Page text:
Notes of Inspiration: Musician Hayley Wallis Creates Songs and Community Connection
“If you're looking for change, whether that be physically in your living environment, or mentally, spiritually, if you're not challenging yourself, you’re not changing. It's really important to push through the hard times and get through it because there's goodness on the other end,” shares youth worker and musician Hayley Wallis. She’s from the Kitasoo Xais'Xais Nation on her mother’s side, with settler ancestry on her father’s side. Once the youth coordinator in Klemtu, she hosted community events and tried to create connection between youth, elders and community with a view to integration.
Now a resident of the unceded territory of Tsleil Waututh, Musqueam and Squamish Nations, she works for the urban Native Youth Association as a youth care counselor in a classroom setting. She helps support youth in her community and makes music on the side. “It's probably the first time I've ever actually taken my music career very seriously and it's been pretty incredible,” she beams. A mother of two musically talented kids under ten, her days are full. Moving to the city and doing this work has been rewarding, but not without challenges.
“I think one of the big losses I had when I moved to Vancouver was losing my sense of community”
Wallis struggled with the adjustment to a larger community, not waving to people on the street and visiting together often. She tries to create that feeling in her work, explaining, “I feel like I'm working for an organization that creates community for the urban indigenous families here in Vancouver.” The culture shock of moving to the city was significant.
“I couldn't imagine like what it's like for our indigenous youth that like come from the reserve, and go to like college or university in the city. It's a huge, huge adjustment.”
Her advice for youth moving to the city is practical. “I would say reach out, learn your resources. There are so many resources out there…you're really never alone. Although it might feel like it, just reach out,” she suggests. She hasn’t attended university, learning informally from experience. Life experience is where she learned music too.
“I've been singing since I could speak, says my dad. But I grew up in a really musical household,” she remembers. The youngest child, the only girl with five brothers who each played an instrument, she was raised by a musically gifted father. Later, N'we JinanRecords would come to town and do a residency with the youth and she ended up signing with them. She has an album coming out in the spring.
“I love to create things when I'm feeling happy, when I'm feeling sad when I'm feeling angry, because I feel like creation is like a reflection of you and what you want to put out in the world.”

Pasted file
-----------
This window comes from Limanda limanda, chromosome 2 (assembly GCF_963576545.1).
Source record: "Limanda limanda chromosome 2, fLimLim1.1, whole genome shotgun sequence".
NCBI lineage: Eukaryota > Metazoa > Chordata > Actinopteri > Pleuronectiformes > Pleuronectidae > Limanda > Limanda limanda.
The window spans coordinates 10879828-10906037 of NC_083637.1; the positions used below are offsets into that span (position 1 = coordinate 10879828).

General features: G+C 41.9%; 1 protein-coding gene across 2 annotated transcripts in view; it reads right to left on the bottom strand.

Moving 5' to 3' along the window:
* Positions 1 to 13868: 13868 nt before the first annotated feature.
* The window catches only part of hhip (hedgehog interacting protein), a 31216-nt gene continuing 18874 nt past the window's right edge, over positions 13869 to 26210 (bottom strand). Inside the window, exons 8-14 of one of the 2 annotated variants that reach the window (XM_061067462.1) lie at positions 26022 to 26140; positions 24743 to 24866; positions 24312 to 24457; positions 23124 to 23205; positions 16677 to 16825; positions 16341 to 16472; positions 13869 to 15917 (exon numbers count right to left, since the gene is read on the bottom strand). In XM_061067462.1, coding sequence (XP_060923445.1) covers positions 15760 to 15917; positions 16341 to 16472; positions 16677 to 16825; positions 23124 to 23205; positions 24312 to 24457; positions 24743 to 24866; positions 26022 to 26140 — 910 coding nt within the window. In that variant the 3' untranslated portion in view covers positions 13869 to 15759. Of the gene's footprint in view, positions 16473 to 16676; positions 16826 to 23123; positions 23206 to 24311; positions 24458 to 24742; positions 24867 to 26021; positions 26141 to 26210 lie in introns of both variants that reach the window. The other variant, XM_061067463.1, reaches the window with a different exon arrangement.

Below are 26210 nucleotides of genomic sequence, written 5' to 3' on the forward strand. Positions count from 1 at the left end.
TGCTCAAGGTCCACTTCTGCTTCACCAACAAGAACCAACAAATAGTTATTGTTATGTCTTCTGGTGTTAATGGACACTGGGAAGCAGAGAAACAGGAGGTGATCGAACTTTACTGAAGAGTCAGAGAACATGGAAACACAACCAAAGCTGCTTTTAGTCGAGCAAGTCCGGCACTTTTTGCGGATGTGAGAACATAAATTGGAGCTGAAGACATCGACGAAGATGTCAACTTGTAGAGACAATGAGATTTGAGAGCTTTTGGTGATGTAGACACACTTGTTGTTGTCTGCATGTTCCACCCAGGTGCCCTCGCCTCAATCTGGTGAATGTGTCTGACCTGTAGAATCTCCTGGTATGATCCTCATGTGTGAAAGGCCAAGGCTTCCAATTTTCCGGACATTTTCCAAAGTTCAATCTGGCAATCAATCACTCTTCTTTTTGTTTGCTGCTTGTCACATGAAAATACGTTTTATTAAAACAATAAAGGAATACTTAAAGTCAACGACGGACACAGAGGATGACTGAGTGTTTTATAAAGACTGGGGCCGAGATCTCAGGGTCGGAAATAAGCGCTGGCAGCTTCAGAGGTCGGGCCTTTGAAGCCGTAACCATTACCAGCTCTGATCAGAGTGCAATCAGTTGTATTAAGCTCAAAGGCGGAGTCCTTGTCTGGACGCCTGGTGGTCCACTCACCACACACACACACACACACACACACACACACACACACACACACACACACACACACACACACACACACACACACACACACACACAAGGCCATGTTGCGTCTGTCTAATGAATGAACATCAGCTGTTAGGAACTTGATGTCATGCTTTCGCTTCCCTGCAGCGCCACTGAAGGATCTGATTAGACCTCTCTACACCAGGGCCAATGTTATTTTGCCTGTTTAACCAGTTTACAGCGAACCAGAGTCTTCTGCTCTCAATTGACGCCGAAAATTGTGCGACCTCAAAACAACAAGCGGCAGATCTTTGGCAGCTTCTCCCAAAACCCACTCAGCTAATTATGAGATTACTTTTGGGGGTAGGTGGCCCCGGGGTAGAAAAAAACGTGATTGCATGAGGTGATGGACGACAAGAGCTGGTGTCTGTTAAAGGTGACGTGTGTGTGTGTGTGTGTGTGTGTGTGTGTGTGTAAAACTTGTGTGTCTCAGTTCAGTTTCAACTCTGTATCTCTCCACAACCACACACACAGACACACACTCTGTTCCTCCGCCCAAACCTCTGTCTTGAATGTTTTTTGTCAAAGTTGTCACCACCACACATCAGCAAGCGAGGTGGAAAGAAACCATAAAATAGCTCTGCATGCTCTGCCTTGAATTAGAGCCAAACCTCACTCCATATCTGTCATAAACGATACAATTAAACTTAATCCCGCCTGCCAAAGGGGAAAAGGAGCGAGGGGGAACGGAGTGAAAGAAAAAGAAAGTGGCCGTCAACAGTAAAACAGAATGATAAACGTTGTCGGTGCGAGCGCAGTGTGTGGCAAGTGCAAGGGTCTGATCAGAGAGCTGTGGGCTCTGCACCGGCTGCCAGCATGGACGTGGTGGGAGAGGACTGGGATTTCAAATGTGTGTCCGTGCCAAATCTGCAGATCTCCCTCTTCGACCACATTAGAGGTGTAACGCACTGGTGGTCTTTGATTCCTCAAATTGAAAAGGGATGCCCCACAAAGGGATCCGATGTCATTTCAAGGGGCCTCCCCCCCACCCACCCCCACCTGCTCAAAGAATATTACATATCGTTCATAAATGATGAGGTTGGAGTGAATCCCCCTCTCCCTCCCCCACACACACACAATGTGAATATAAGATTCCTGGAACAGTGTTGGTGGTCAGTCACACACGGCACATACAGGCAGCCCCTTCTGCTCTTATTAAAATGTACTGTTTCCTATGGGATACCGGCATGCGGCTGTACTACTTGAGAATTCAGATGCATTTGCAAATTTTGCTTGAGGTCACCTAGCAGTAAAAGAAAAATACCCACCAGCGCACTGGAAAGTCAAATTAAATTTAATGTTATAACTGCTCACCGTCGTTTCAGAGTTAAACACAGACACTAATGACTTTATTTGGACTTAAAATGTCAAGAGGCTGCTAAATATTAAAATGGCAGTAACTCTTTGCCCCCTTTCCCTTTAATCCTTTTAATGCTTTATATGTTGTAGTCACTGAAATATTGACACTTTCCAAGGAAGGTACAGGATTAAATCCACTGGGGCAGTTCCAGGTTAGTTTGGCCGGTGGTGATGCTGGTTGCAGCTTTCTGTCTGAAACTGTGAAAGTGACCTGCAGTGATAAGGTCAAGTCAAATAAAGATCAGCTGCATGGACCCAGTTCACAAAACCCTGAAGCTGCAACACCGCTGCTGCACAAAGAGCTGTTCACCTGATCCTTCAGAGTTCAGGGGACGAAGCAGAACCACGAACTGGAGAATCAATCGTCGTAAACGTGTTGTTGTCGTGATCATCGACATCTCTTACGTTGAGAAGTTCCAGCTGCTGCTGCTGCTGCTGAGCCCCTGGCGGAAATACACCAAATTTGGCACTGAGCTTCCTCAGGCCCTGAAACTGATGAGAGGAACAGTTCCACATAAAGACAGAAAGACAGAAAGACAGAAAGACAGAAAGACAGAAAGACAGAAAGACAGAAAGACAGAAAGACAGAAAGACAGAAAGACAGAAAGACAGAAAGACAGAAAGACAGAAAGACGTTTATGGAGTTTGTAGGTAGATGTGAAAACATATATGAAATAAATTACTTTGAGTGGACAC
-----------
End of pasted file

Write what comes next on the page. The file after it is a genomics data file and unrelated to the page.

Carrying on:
Wallis believes in sharing the whole spectrum of emotion. “I'm not only ever going to show just like one side of my emotions, I want to be able to tell a story,” she explains. She also uses music to bridge the feelings of homesickness. “I feel like music is something that brings people together. It creates community. You could be a million miles away but if you're hearing a song, that makes you feel connected,” she reflects.
While she found moving and uprooting her kids from everything they knew was hard, she feels it was ultimately worth it and she had a plan to return if it didn’t work out. She got through it by believing in herself. “Moving was terrifying, but I just needed to have trust in myself that everything was going to be okay. Things will workout. If you continue to work hard and have good intentions, do things with a good heart, I firmly believe that everything will always work out,” she recounts.
She is pleased with how her story has turned out. “Thankfully, I landed an amazing job and allowed me to like support my family, which is really wonderful. I'm fully immersing myself in music now. I will have my EP out, I have some songs ready to go but I am inspired to write more. Music right now is a huge thing in my life and I'm going to continue to do my work at UNYA and get all the youth excited about art and creation as well,” she smiles.
Hayley Wallis might be far from home but she’s creating community through music and connection. Inspired by her young children and the youth she empowers at UNYA, she is making the world a more supportive, musical place, with notes of inspiration for generations to come.
Thanks to Alison Tedford Seaweed for authoring this article.
Future Pathways Fireside Chats are a project of TakingITGlobal's Connected North Program.
Funding is generously provided by the RBC Foundation in support of RBC Future Launch, and the Government of Canada's Supports for Student Learning program.